Wednesday, February 19, 2014

herb keller inholding

i'm a lucky woman

Often nothing good is accomplished at the first attack. One takes a rest, and then all of a sudden the   decisive idea presents itself to the mind.   Henri Poincare

Started out with a check at physical therapy this morning, and they found me wanting in the extension department so gave me a second cortisone shot to get things back on track.  Ouch!  Then I raced to the vet and picked up Molly and her TEN new medications, mostly eye drops to be given on a specific schedule.  The doc had a chart all prepared for me-  YIKES!  But the thrill was walking the poor shaved beasty out of there and having he see the curb and go immediately to my car across the parking lot-  she can see again!  She's been sleeping most of the day but so happy to be here.  Me too.  Hope we squeeze a few more good years out of her.   

 Reminiscing from 36 years ago-  Or maybe nightmaring!  
And I was at my in-laws house because I had left the baby and toddler (now 36 and 38!) there while I went to the dentist, and it was too dangerous to leave for home by the time I got back.  We were stuck there for four days until the National Guard let us drive home.  When we got there we found that the house had run out of oil and had no heat.  But the across-the drive neighbors had shoveled out our driveway and made an igloo.  

Currently on view at Klein Sun Gallery in New York, artist Li Hongbo (previously) has an exhibition of new and old work titled Tools of Study. Hongbo is known for his unconventional figurative sculptures made from thousands of sheets of flexible paper that twist and elongate in almost any direction, many of which take several months to complete. Via Klein Sun:  Li Hongbo’s stunning, stretchable, paper sculptures, inspired by both traditional folk art and his time as a student learning to sculpt, challenge our perceptions. With a technique influenced by his fascination with traditional Chinese decorations known as paper gourds—made from glued layers of paper—Li Hongbo applies a honeycomb-like structure to form remarkably flexible sculptures.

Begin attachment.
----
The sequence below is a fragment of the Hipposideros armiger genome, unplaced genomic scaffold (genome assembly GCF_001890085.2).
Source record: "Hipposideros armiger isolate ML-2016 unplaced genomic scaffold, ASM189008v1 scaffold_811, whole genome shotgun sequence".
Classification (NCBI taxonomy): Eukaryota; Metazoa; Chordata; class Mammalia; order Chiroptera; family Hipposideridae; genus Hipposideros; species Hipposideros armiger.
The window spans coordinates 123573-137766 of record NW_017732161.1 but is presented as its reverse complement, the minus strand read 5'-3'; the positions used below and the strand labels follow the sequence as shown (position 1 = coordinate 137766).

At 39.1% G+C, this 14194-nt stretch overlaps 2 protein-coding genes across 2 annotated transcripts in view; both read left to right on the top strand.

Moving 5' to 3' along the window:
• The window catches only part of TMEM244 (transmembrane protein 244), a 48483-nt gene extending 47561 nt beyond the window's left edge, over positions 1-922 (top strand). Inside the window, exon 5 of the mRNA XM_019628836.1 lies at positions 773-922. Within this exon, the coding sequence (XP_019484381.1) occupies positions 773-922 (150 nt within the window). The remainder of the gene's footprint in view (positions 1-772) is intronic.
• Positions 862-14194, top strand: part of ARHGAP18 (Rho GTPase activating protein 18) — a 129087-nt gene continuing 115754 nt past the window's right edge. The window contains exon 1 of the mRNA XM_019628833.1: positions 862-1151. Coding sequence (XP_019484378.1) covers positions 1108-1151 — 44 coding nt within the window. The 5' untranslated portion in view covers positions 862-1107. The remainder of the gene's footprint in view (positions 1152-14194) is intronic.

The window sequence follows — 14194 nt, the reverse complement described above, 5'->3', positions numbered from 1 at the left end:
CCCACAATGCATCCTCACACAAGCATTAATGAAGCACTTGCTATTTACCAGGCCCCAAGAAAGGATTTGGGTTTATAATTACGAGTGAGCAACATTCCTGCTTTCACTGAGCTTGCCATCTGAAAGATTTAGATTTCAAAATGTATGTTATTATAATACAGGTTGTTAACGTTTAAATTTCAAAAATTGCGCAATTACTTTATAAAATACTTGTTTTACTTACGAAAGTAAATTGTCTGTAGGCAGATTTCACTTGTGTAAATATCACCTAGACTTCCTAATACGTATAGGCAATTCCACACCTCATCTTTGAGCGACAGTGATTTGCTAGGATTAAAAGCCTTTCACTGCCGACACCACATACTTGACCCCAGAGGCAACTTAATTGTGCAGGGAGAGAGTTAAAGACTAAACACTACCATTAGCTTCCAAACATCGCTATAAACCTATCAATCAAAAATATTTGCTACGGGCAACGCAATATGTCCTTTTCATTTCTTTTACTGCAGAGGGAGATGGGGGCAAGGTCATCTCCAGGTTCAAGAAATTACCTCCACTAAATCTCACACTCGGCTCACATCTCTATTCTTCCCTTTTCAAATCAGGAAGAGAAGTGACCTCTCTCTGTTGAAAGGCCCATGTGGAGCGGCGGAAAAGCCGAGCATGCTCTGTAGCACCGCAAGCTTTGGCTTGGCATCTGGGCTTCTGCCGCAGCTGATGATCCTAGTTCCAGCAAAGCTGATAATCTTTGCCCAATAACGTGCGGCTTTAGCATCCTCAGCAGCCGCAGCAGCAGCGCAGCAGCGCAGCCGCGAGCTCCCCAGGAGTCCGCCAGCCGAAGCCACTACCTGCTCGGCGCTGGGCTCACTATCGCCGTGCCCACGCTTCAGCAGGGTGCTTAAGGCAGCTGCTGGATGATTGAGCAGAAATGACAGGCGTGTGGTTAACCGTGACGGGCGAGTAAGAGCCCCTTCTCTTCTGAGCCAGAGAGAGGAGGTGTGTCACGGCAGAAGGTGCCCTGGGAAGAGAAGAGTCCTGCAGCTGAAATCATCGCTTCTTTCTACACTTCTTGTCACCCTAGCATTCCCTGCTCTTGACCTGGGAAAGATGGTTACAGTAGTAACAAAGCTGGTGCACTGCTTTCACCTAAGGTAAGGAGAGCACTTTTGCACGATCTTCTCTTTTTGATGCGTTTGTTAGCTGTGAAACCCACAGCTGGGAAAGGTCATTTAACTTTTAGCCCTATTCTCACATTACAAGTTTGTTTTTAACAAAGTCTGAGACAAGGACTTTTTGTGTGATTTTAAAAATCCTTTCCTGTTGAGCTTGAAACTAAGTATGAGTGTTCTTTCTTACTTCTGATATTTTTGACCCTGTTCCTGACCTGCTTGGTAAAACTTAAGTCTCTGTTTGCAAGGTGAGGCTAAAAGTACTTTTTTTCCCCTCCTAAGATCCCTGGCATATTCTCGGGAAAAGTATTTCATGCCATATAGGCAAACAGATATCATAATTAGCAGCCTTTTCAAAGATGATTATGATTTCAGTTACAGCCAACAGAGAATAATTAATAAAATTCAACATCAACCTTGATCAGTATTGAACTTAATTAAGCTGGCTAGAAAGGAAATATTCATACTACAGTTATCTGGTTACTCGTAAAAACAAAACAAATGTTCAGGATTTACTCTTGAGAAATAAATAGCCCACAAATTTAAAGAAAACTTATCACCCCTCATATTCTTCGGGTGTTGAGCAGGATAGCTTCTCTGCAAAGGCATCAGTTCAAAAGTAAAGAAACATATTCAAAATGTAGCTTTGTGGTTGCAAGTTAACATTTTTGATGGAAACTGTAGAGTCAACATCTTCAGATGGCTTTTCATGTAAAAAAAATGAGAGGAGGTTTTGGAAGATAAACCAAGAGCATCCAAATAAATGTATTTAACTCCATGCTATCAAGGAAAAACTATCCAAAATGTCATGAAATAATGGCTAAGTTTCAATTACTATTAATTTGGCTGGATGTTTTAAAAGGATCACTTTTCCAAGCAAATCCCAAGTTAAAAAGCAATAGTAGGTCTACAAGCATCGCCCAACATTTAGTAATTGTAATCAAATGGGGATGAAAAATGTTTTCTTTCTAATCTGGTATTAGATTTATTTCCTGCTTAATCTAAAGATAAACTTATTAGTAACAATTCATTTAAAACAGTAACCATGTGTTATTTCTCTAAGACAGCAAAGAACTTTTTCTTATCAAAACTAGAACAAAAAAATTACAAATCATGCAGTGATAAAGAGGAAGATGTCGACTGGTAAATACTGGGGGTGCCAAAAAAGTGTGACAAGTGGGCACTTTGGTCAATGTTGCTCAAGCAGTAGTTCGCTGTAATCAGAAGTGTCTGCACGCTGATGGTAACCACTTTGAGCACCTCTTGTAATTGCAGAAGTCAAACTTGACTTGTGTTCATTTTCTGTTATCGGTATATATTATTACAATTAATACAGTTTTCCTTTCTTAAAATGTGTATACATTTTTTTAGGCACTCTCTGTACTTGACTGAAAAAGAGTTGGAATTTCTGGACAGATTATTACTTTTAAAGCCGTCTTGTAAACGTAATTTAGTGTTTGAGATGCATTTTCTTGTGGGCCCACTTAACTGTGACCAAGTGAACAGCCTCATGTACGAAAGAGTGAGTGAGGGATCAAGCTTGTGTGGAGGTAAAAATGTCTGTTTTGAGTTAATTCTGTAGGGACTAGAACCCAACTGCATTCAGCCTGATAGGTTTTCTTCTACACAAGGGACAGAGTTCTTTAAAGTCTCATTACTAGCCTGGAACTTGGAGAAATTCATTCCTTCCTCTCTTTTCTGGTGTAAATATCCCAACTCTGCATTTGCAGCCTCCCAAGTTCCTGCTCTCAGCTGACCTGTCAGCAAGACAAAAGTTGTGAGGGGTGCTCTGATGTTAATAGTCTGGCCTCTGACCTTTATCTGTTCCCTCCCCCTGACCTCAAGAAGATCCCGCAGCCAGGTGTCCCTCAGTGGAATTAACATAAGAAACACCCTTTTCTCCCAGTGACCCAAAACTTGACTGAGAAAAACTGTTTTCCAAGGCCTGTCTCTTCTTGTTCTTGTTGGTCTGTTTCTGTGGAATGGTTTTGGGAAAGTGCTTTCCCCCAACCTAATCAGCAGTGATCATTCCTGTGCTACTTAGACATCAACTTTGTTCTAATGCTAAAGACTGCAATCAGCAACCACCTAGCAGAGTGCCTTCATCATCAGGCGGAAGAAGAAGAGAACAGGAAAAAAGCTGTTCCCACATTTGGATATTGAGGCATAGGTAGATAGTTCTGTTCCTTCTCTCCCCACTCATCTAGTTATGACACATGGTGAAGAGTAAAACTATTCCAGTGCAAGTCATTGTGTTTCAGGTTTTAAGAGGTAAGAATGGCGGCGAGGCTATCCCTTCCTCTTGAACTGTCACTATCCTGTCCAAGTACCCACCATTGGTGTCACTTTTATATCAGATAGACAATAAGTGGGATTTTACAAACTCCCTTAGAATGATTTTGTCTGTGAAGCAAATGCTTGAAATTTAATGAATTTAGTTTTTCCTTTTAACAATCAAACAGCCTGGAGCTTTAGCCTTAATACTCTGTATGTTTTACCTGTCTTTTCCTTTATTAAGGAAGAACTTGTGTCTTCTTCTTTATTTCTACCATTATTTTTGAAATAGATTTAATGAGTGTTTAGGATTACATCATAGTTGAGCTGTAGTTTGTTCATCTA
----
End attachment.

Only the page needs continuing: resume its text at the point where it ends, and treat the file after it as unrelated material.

"The Chandelier of Lost Earrings" by architectural glass artists Lauren Sagar and Sharon Campbell is a mass participation artwork created using thousands of orphan earrings, all of which were donated by people who had lost the other half of the original pair. The sculpture is designed to be floor standing. At 2.5 metres high and 1 metre wide, the chandelier is made up of 3,500 earrings, hundreds of lengths of chains, donated necklaces, bracelets, beads, brooches and two watches. “We wanted to gather together the lost and lonely earrings along with the stories of their owners into one beautiful sculpture,” the artists explained. The finished piece is displayed inside a glass house, which Sagar and Campbell created on the grounds of St. Mary’s Maternity Hospital in Manchester.

From my cousin that I recently connected with after maybe 60 years.  Wish I knew him, 
we seem to have similar takes on things!


Sandy said...

Yes, I remember that year. I had just gone to Springfield, Mass from Maine to a small college. Stuck at 'home' where I rented a room and knowing hardly anyone.

But the tales of the family of another older student were quite entertaining. He lived in Rhode Island and went home from Friday through Monday.
He and his wife, who had to abandon their cars enroute to different places, found they were in the same vicinity so met up at friends and stayed there. 3 of the 4 kids were at school so stayed there, but one lad - home sick from school, (but old enough to be on his own for a day). Had the most wonderful fun doing things like jumping out of the upstairs window so he could shovel the snow away from the front door because it couldn't be opened and the snow was up to the top!

Eventually, the National Guard dug everyone out and they got back together.

Soooo glad I live in the UK! Especially this winter!
Sandy in the UK

Sandy said...

oh, yeah. the lad at home? Lives in Ghana now! LOL